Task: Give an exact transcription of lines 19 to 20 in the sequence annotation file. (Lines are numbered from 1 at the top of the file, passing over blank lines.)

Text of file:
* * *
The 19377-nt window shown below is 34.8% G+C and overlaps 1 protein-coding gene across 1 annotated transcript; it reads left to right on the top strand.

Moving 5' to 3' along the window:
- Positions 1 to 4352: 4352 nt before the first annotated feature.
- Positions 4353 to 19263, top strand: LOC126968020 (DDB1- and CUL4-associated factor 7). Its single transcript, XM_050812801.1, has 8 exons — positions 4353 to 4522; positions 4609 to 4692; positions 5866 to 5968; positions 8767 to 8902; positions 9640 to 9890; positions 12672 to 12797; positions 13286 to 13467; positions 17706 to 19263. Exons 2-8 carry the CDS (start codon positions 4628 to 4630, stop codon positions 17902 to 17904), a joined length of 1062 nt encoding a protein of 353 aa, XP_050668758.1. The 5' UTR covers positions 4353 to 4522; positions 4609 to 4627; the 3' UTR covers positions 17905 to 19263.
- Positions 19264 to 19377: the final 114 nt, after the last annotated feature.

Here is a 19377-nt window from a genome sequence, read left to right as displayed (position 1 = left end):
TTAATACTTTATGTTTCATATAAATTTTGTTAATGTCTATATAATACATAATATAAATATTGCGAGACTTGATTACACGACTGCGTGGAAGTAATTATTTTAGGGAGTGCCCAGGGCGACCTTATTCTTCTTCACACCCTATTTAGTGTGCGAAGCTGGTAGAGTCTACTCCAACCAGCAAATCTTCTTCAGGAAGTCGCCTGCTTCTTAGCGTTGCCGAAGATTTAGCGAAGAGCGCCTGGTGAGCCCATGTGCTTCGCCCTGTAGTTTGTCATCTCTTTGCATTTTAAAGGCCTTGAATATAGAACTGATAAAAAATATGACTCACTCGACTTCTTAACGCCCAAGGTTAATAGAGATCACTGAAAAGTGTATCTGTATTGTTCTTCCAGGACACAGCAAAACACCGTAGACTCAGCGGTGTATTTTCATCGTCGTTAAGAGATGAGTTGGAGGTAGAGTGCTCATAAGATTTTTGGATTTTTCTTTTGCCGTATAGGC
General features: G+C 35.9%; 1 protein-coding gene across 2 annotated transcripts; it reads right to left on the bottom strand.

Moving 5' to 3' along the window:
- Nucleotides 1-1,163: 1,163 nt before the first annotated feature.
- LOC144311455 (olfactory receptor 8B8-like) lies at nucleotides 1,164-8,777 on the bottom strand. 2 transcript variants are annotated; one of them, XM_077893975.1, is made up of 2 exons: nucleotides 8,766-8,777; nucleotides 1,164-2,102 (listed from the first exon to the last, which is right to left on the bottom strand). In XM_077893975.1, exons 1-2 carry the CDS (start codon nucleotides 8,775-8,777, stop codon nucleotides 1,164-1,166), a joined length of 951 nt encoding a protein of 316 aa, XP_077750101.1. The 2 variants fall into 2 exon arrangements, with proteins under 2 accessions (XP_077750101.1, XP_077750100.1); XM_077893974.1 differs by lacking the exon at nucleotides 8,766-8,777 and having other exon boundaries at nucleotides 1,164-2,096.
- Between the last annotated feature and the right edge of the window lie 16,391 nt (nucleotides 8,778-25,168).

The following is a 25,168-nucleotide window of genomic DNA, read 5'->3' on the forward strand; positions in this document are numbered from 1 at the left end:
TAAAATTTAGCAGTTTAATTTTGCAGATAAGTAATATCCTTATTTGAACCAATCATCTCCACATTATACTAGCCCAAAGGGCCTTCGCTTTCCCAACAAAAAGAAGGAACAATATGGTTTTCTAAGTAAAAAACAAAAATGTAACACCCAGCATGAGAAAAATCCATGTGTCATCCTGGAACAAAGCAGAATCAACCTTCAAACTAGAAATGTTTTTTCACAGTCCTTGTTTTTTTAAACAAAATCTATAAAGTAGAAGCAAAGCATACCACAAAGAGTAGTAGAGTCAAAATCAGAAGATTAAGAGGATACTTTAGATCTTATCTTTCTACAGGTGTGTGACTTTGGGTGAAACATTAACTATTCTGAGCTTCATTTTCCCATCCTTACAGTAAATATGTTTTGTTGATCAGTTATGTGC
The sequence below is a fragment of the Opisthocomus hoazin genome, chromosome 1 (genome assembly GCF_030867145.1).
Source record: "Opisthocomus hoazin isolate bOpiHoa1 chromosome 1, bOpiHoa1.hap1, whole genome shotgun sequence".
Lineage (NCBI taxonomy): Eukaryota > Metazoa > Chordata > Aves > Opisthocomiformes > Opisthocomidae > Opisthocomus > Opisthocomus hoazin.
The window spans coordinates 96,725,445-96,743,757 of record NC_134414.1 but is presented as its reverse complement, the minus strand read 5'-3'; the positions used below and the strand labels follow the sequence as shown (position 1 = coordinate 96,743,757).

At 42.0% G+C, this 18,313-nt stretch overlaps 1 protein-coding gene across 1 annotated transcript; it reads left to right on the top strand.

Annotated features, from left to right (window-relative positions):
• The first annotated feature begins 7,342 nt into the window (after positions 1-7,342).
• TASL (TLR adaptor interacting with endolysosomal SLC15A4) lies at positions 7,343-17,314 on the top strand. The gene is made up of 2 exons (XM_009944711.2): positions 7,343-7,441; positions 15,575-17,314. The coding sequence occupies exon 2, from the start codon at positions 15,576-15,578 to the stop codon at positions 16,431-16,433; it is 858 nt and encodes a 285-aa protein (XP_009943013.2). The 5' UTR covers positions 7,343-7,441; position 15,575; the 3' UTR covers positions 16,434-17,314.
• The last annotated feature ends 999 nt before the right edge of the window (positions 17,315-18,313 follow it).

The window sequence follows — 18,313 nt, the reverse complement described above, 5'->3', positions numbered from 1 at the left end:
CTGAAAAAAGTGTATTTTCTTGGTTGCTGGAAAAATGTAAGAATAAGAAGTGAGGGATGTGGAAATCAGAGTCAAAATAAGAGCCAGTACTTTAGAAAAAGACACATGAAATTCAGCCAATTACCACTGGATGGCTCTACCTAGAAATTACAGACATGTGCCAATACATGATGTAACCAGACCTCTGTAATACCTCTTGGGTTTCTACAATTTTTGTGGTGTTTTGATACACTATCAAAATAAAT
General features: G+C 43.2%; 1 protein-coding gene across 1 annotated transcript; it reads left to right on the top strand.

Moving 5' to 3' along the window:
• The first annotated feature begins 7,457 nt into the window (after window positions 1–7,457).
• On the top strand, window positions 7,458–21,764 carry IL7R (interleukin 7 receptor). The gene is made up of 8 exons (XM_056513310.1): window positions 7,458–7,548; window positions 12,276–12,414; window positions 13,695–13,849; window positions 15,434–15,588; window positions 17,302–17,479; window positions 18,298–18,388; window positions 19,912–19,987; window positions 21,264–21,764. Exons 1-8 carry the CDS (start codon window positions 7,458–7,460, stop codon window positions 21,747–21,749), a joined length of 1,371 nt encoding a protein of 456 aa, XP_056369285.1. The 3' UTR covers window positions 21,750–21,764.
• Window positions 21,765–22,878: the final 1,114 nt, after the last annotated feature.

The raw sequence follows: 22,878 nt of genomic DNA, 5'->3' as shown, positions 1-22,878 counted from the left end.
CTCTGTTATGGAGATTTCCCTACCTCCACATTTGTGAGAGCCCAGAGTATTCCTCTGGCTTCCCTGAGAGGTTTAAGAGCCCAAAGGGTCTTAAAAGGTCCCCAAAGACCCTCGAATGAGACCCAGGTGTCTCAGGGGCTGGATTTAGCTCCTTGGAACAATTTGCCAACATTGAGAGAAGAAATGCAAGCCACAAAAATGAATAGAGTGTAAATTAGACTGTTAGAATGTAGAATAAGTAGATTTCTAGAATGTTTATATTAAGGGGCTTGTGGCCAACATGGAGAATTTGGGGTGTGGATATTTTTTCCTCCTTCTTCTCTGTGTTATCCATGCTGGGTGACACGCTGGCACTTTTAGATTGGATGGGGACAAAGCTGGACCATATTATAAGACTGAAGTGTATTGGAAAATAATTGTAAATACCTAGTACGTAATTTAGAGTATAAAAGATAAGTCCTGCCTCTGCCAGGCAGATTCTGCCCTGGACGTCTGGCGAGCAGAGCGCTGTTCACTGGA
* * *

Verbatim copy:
At 42.0% G+C, this 18,313-nt stretch overlaps 1 protein-coding gene across 1 annotated transcript; it reads left to right on the top strand.

Annotated features, from left to right (window-relative positions):